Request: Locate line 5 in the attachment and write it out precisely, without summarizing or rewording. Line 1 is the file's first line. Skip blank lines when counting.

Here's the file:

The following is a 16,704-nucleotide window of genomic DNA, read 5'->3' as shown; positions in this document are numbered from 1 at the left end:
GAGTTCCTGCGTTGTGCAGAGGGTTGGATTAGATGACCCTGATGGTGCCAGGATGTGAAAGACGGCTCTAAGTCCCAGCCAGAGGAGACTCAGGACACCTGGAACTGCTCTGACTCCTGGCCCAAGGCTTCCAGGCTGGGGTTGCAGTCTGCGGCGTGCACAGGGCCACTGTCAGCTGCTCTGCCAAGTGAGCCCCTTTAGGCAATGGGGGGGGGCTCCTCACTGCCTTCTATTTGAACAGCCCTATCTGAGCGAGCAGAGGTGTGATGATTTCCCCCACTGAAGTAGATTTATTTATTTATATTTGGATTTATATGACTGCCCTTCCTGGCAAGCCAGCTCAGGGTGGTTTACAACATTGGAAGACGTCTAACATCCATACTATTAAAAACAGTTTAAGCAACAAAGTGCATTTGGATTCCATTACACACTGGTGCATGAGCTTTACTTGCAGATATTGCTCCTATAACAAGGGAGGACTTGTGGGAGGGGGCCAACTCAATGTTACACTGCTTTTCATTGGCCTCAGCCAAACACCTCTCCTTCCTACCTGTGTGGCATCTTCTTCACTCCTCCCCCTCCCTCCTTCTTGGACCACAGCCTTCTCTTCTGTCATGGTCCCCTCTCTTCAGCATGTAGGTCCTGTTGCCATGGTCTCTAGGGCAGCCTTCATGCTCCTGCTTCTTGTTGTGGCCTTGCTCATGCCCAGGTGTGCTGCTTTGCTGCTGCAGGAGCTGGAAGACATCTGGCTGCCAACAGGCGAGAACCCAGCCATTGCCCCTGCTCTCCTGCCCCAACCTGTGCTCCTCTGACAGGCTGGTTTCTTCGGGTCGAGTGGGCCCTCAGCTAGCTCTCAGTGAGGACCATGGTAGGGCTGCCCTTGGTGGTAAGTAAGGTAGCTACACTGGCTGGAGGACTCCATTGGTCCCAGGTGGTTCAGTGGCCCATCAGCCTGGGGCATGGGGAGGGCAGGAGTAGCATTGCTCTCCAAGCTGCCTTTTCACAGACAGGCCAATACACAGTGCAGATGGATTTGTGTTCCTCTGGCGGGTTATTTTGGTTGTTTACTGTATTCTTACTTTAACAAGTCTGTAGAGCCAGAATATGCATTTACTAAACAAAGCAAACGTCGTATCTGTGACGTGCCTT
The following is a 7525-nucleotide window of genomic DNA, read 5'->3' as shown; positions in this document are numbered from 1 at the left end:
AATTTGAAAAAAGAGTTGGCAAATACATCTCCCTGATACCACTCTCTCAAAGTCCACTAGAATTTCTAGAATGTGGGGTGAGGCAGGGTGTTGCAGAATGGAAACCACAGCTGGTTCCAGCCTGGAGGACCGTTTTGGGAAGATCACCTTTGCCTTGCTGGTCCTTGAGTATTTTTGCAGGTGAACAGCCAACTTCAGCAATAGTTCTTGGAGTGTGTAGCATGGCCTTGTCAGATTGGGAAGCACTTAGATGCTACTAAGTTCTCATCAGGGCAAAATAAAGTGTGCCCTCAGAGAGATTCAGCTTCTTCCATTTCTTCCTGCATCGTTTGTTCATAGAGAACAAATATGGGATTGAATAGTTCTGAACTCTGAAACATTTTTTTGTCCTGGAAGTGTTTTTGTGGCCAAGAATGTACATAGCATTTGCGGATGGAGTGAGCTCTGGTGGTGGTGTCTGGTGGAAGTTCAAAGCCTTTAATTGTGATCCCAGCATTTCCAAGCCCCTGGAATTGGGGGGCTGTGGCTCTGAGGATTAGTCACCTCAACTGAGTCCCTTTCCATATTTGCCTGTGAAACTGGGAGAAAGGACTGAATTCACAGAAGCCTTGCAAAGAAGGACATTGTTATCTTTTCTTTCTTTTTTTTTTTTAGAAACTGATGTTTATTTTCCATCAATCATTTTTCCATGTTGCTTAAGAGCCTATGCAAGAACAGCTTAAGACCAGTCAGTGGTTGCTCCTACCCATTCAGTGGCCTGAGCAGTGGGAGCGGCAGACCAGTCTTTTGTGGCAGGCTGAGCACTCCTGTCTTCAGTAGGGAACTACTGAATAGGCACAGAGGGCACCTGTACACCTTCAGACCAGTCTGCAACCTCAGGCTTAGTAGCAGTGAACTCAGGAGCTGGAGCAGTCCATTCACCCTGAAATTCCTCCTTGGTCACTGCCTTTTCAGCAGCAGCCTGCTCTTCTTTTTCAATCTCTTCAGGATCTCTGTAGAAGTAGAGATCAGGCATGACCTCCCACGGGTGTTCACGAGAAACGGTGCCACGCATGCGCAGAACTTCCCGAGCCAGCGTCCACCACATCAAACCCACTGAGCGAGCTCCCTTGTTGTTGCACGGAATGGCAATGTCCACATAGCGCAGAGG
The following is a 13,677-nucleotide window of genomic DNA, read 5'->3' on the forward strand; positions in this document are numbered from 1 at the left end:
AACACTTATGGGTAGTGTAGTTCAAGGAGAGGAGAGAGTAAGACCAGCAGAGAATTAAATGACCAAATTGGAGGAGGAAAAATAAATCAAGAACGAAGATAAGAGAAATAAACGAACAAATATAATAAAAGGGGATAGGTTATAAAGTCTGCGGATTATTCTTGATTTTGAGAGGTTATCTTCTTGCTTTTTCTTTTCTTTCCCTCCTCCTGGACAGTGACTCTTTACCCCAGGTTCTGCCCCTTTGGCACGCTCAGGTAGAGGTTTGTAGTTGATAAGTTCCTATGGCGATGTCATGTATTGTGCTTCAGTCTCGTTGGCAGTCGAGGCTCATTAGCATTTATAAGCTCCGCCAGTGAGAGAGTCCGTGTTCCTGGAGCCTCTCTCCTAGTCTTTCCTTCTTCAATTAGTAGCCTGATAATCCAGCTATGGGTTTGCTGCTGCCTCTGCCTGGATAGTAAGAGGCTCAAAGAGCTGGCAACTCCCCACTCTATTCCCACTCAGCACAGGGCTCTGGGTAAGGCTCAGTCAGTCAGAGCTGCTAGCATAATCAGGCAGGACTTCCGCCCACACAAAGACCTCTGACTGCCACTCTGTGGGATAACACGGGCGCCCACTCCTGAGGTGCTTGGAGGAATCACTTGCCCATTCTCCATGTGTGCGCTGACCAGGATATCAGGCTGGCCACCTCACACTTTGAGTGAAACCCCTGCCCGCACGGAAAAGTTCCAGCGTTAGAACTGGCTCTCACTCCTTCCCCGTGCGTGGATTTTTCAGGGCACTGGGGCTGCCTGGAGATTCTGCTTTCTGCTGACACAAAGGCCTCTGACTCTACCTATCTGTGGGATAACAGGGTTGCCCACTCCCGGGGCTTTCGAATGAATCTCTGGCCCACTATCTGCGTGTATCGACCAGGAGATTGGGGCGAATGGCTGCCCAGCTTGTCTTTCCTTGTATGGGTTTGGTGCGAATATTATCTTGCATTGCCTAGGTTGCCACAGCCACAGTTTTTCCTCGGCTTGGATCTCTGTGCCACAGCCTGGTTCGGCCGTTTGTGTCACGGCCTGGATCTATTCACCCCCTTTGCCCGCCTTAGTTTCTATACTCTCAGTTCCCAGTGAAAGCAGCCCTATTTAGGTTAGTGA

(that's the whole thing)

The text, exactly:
The following is a 13,677-nucleotide window of genomic DNA, read 5'->3' on the forward strand; positions in this document are numbered from 1 at the left end: